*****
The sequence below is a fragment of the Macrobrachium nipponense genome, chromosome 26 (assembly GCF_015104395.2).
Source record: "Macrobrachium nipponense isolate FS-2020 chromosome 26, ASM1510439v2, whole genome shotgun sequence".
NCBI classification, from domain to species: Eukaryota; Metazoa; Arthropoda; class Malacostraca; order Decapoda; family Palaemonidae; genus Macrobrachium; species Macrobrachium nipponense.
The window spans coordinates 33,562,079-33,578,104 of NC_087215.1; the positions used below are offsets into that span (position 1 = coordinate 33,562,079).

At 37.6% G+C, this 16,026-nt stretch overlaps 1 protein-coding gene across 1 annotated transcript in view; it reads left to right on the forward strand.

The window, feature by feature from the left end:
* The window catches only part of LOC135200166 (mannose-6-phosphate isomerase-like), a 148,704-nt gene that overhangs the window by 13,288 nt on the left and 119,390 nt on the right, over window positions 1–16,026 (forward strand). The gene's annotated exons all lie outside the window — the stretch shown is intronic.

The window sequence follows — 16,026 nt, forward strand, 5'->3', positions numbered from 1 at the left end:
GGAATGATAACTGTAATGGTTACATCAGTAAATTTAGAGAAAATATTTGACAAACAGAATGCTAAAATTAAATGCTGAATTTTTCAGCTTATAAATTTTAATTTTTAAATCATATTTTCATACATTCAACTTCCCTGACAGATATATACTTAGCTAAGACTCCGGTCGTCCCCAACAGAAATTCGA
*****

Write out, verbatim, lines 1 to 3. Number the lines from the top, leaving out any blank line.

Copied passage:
The sequence below is a fragment of the Macrobrachium nipponense genome, chromosome 26 (assembly GCF_015104395.2).
Source record: "Macrobrachium nipponense isolate FS-2020 chromosome 26, ASM1510439v2, whole genome shotgun sequence".
NCBI classification, from domain to species: Eukaryota; Metazoa; Arthropoda; class Malacostraca; order Decapoda; family Palaemonidae; genus Macrobrachium; species Macrobrachium nipponense.